Lola has launched a national competition aimed at encouraging young women to pursue further education and careers in science, design and engineering.
The contest, open to all women under the age of 25, will be officially launched at the end of January and run throughout Spring 2012.
According to Lola, entrants will be required to produce an original design for a product that is compatible across the company’s portfolio of technologies in aerospace, defence, communications, renewables, motorsport and automotive industries.
A panel of expert judges will assess every entry and narrow the field down to a shortlist of 10, culminating in an awards ceremony attended by leading British engineers and government ministers.
The winner, who will have demonstrated an outstanding ability, imagination and passion for engineering, will receive a cheque, a trophy and the opportunity to develop and test their winning design at Lola’s facilities in Huntingdon.
Lola said in a statement that it launched this competition due to the lack of female engineers, which remains a barrier to tackling skills shortages in the wider UK manufacturing sector.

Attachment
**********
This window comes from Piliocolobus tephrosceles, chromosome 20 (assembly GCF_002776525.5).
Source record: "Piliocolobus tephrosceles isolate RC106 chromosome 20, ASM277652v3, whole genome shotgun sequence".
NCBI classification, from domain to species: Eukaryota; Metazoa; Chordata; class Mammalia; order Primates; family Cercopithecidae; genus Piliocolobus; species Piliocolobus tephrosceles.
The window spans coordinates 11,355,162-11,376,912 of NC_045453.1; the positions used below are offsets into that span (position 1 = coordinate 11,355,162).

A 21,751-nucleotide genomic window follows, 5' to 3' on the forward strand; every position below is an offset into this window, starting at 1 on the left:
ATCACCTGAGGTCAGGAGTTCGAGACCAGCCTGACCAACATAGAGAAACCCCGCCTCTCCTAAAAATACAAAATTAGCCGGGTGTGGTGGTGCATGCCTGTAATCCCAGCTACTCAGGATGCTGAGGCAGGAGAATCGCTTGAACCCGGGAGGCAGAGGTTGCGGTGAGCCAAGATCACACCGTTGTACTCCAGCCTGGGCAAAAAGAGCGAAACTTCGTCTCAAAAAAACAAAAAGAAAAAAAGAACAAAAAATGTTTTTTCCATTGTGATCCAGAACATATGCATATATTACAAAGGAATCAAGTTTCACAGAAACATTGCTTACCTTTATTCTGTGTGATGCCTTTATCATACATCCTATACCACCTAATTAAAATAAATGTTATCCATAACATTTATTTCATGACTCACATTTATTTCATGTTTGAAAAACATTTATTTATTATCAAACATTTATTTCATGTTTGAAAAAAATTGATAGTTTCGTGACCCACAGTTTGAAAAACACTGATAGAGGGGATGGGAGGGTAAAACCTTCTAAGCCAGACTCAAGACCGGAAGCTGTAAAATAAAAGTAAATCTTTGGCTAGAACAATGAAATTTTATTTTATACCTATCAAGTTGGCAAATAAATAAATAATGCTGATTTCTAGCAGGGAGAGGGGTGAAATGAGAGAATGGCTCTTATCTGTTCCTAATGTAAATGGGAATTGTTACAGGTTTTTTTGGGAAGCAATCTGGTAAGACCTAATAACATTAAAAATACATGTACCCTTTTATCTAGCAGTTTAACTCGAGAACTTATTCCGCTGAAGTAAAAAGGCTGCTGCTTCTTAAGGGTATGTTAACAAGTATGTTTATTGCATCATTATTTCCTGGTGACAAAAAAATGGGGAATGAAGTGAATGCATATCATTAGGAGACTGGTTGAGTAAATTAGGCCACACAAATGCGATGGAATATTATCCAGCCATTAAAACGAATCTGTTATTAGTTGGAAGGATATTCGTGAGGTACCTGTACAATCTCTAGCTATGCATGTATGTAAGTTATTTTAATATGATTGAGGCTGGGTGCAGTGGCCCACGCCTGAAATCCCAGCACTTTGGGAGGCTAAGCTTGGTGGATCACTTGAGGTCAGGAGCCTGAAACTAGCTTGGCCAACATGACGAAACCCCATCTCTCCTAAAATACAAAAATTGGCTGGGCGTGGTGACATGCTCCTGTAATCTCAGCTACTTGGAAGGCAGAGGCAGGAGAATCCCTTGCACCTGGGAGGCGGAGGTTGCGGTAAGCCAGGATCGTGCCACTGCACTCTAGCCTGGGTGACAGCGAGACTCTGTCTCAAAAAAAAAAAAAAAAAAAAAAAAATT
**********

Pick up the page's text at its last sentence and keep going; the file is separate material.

Poor take-up and retention rates for further education engineering courses is cause for concern, but none more so than the fact that the UK is ranked worst in Europe for the number of female engineering professionals.
Today, only 13 per cent of engineering graduates are women in the UK, with that figure falling to nine per cent when entering the workforce, compared to 18 per cent in Spain, 20 per cent in Italy and 26 per cent in Sweden.
The reason often presented for this decline is that many young women do not consider engineering as an interesting and well-paid career.
Lola believes its competition will help to reverse this preconception and demonstrate that Britain has a wealth of young female engineers.
Martin Birrane, owner of Lola Group, said: ‘Lola is determined to support the discovery of Britain’s brightest female engineering talent and inspire young people to pursue their passions in science, design and engineering.
‘The under-representation of women in these sectors provides a threat to the UK’s global competitiveness.
‘This competition provides the opportunity for exceptional young women to get noticed for all the right reasons and we are anticipating exciting and pioneering designs to be entered by young women from around the country.’